By Juan Cole
A Syrian boy at the Kawrgosk refugee camp in Irbil, Iraq. ?HH ?nsani Yard?m Vakf?/TURKEY (CC BY-NC-ND 2.0)
This post originally ran on Juan Cole’s Web page.
It is a tragedy that the 239 passengers on Malaysian Air MH 370 never made it to Beijing, and appear to have been the victims of a hijacking that went horribly wrong. But the hours and hours of US cable television speculation about the fate of the flight during the past seven days are a Daily Show parody waiting to happen. There has been some genuine breaking news in the mystery worth covering, but much of that air time was spent in fruitless speculation. One guest told CNN that ‘funny-sounding’ but ‘very deadly’ Uighurs could be at fault. Even over-the-top CNN commentator Richard Quest reacted with horror at the sheer speculation and shut the guest down.
It is a little mystifying why American broadcast networks become collectively obsessed with a story like this and insist on covering it 24/7 even in the absence of genuine news. At Lexis Nexis, “Malaysian Flight 370″ returns 1800 stories during the past week. In contrast, the string “Syria and refugees” for the past 7 days returned 241 stories (not all of those are even about Syria’s refugees– some of the stories center on, e.g., the Central African Republic, presumably where the search algorithm favored ‘refugee’ over ‘Syria).
The Syrian refugee story is vastly more important than the missing airliner:
1. There are some 2.5 million Syrian refugees, so the scale of the human tragedy there, in which 140,000 have died, dwarfs that of one missing airliner.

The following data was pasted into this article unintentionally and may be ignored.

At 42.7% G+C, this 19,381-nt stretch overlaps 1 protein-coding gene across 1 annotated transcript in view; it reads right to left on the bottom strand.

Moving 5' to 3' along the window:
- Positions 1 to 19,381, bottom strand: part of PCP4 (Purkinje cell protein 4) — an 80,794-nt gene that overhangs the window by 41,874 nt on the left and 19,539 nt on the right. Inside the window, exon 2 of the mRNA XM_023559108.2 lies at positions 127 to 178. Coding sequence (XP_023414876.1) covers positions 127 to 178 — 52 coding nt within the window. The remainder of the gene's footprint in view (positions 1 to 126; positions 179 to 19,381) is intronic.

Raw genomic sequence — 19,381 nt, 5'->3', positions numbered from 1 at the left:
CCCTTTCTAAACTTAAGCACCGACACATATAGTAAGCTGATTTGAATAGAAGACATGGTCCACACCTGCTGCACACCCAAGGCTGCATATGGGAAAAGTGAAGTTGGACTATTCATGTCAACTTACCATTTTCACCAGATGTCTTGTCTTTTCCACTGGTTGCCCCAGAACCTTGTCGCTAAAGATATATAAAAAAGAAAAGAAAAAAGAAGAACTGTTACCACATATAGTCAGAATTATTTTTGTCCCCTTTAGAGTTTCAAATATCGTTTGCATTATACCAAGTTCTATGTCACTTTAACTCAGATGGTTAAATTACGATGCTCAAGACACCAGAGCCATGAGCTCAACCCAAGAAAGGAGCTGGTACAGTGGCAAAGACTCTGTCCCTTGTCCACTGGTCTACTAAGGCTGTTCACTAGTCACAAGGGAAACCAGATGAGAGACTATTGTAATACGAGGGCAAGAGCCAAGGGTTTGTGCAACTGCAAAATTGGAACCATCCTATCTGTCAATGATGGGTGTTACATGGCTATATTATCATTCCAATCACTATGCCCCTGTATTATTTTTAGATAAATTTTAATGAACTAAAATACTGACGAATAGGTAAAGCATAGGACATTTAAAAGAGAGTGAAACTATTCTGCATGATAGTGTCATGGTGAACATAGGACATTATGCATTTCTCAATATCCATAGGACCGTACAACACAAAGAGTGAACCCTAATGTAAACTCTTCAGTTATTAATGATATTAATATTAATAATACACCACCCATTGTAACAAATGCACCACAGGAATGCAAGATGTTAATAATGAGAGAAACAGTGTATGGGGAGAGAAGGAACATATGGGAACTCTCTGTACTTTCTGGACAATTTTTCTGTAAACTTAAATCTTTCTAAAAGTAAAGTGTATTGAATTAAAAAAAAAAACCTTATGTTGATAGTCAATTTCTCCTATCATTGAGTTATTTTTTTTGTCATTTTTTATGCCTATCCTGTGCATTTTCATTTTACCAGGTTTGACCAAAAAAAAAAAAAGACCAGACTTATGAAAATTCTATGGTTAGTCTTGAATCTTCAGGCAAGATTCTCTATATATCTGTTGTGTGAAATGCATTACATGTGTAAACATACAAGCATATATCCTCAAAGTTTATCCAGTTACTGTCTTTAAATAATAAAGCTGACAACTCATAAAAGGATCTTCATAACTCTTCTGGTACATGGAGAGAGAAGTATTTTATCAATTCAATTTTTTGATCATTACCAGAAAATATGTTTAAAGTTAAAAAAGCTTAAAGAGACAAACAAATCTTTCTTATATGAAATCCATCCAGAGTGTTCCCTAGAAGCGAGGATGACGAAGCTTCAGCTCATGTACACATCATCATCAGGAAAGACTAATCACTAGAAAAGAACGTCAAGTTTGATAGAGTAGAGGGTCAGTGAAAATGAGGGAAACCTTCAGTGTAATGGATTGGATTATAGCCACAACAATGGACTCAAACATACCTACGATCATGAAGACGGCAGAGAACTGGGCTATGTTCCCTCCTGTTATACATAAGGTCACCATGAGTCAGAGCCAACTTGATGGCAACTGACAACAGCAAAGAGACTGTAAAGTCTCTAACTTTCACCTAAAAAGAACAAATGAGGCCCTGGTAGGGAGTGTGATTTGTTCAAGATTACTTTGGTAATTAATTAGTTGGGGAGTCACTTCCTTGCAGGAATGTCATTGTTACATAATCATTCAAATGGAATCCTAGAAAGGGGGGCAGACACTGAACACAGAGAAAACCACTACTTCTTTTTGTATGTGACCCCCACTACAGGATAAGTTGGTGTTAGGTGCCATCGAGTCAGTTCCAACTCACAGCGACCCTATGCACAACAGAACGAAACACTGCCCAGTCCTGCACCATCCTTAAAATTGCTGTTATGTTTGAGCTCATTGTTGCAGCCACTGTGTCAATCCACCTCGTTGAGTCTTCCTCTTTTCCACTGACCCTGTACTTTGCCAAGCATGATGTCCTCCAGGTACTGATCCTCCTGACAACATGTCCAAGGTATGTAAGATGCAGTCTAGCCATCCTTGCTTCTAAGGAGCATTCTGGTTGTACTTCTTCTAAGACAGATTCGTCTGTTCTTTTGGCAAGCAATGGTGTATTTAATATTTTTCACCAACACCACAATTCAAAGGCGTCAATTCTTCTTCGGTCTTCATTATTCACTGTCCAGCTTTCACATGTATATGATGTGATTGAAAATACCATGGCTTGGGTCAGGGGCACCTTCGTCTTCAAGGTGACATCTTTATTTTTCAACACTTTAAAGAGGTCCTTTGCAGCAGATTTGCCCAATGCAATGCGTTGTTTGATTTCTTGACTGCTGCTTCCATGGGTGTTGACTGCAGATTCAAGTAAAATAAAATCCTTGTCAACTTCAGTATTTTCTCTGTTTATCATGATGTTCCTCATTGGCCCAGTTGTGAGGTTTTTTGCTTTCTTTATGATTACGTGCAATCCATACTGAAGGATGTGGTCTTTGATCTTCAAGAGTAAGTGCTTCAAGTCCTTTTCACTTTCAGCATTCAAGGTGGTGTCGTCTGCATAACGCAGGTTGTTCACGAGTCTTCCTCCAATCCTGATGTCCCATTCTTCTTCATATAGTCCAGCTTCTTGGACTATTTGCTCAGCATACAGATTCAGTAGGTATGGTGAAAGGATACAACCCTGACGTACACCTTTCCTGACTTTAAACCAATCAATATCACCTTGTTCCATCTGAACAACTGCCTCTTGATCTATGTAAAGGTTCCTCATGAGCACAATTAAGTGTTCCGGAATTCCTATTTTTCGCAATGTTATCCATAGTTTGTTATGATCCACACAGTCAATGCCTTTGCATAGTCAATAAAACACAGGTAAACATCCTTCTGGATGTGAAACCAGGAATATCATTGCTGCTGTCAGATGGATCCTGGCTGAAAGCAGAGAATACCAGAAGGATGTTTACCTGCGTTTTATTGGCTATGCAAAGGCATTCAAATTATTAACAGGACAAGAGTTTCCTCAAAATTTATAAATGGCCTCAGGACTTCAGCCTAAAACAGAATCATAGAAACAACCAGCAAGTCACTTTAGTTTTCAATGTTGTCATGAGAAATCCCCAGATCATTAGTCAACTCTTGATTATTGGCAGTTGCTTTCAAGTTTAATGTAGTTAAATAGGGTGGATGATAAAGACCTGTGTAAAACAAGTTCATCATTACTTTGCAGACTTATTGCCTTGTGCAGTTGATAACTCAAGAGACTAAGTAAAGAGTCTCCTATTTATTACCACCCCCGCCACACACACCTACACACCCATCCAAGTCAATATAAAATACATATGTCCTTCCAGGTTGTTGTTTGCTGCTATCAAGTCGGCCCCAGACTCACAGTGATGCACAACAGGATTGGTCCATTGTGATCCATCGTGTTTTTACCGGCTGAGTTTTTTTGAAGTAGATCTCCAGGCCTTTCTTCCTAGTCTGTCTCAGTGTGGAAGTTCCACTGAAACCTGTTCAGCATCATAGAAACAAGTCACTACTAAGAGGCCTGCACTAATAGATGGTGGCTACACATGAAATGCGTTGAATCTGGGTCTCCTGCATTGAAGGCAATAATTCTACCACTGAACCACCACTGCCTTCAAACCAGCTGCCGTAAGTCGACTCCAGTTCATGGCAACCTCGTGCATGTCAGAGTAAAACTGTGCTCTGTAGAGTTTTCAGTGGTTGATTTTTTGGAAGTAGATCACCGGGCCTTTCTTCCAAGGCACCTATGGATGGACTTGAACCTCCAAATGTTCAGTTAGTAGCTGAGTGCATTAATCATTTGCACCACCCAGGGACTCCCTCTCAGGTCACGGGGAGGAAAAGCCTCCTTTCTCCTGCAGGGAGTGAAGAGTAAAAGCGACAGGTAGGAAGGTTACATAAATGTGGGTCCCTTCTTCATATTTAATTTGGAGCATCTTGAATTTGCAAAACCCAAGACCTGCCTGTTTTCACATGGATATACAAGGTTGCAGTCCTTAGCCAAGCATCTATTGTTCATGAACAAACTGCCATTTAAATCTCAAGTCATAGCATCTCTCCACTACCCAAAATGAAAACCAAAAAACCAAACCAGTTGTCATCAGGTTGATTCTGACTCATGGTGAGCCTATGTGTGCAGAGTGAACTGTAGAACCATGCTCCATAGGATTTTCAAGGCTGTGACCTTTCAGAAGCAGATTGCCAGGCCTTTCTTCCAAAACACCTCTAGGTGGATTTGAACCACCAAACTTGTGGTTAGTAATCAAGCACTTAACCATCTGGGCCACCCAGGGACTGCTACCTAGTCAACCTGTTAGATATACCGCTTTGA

2. There is most likely nothing anyone can do about the airliner. But the welfare of the Syrian refugees, many of them children, depends on our donating and organizing to help them. In turn that philanthropy depends on the world public knowing about their plight, i.e. depends on the news channels to get out the word. (Mosltly, they aren’t).
3. The airliner may have been the victim of terrorism. But the Syrians who fled their homeland for Lebanon and Jordan have definitely been the victims, either of state terror or of the terrorism of groups such as the al-Qaeda-linked Islamic State of Iraq and the Levant.
4. The airliner cannot actually be reported on from the field, since it is likely at the bottom of the Indian Ocean. But reporters can freely go to refugee camps in Jordan, Lebanon and Turkey to interview those made homeless and penniless by the Syrian civil war.
There is something wrong with the editors’ conception of what “news” is when a huge story like the displacement of millions of people is virtually ignored while a missing airliner gets wall to wall coverage.
AFP: “Syria’s refugees”
?HH ?nsani Yard?m Vakf?/TURKEY (CC BY-NC-ND 2.0)